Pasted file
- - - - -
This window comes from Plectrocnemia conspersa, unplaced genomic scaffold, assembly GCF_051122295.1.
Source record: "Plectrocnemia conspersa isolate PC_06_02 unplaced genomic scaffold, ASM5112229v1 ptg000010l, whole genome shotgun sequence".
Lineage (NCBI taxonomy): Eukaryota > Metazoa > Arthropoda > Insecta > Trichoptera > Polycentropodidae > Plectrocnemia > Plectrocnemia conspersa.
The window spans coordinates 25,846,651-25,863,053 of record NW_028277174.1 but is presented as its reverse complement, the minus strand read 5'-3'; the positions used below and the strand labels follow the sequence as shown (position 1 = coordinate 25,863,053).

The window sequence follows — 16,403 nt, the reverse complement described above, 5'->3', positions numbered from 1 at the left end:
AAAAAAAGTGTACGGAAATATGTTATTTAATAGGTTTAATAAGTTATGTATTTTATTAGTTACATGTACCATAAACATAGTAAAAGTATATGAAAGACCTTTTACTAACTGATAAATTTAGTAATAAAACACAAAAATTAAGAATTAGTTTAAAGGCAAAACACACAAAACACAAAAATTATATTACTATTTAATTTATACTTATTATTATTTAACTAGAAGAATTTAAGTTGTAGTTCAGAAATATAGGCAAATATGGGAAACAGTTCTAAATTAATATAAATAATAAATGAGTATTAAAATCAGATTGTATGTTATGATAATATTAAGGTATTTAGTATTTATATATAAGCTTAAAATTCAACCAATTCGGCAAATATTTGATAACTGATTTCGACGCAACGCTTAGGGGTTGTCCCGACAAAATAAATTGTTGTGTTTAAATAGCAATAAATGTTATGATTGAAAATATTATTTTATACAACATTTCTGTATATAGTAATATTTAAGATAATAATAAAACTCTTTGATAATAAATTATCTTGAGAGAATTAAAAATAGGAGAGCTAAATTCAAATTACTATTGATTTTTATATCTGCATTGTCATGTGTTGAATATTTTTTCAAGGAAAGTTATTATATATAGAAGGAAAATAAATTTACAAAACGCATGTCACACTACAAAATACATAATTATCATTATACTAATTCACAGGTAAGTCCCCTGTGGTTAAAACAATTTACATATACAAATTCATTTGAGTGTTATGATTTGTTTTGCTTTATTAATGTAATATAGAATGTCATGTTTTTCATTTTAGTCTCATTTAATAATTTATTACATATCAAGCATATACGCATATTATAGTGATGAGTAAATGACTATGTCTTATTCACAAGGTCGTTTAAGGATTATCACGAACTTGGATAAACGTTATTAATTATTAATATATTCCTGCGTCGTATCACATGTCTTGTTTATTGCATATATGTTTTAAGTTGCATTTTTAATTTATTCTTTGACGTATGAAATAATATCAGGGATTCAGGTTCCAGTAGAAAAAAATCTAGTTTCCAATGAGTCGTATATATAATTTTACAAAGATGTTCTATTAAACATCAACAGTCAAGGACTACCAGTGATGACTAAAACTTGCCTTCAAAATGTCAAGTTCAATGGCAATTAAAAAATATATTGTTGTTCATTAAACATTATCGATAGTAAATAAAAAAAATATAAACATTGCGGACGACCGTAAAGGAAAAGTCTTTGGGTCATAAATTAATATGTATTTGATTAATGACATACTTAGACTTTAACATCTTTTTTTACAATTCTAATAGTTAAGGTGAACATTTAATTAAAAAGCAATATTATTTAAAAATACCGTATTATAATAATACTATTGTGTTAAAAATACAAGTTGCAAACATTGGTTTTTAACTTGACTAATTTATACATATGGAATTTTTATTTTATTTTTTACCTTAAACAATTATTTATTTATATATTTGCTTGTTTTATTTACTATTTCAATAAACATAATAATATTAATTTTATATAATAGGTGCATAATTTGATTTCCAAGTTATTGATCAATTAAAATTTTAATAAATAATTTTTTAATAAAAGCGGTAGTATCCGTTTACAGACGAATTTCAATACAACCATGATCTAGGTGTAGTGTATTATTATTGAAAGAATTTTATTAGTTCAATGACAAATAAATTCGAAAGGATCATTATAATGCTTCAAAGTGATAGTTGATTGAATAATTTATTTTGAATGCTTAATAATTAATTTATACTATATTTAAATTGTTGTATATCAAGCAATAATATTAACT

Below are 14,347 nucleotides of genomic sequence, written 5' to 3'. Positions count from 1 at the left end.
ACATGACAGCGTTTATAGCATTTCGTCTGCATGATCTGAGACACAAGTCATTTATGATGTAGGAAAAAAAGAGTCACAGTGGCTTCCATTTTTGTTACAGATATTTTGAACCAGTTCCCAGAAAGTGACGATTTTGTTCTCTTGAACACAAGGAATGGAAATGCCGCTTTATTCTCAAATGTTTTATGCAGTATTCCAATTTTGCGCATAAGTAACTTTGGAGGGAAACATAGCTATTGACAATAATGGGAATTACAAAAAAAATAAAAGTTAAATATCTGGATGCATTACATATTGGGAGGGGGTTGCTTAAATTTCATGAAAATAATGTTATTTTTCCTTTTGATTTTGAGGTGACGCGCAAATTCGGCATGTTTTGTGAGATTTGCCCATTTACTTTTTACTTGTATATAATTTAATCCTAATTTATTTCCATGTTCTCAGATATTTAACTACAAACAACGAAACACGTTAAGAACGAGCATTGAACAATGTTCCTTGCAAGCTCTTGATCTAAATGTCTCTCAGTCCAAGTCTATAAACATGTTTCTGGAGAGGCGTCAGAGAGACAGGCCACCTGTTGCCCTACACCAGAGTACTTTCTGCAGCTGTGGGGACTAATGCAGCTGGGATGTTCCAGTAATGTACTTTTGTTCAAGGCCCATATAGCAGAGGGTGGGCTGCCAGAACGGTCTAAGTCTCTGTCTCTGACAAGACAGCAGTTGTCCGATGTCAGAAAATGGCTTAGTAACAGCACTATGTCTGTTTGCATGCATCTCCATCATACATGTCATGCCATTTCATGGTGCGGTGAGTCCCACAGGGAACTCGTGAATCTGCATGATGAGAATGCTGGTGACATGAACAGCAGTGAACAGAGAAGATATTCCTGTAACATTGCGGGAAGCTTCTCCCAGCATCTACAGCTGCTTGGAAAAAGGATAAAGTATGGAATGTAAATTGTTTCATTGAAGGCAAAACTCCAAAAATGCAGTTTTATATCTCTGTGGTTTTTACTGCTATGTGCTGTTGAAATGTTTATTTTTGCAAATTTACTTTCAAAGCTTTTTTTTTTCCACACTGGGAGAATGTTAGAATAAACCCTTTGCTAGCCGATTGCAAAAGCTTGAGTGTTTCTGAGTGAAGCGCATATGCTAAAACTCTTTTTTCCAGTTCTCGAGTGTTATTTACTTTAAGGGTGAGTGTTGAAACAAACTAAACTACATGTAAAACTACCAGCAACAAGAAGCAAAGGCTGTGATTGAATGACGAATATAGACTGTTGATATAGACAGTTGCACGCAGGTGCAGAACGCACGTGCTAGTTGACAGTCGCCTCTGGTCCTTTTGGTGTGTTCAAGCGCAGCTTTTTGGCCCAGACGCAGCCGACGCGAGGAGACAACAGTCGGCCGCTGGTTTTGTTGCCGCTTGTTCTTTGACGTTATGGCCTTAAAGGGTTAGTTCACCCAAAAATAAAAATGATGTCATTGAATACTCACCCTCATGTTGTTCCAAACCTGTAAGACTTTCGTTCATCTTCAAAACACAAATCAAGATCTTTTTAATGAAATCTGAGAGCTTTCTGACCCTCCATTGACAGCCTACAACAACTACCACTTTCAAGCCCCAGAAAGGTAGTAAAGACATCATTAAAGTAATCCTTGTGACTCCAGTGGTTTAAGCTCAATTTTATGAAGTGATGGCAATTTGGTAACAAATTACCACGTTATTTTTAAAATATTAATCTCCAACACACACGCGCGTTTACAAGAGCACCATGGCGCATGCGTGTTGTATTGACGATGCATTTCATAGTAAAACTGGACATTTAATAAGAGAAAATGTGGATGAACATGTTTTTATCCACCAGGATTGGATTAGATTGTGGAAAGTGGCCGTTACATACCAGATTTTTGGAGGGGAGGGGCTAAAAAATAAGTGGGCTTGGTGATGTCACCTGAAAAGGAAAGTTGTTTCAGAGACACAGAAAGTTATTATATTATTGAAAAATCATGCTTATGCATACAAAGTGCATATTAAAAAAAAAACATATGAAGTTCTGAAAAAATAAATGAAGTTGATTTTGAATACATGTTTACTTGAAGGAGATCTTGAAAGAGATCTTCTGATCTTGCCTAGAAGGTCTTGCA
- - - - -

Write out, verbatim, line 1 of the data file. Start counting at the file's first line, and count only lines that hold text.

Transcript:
This window comes from Plectrocnemia conspersa, unplaced genomic scaffold, assembly GCF_051122295.1.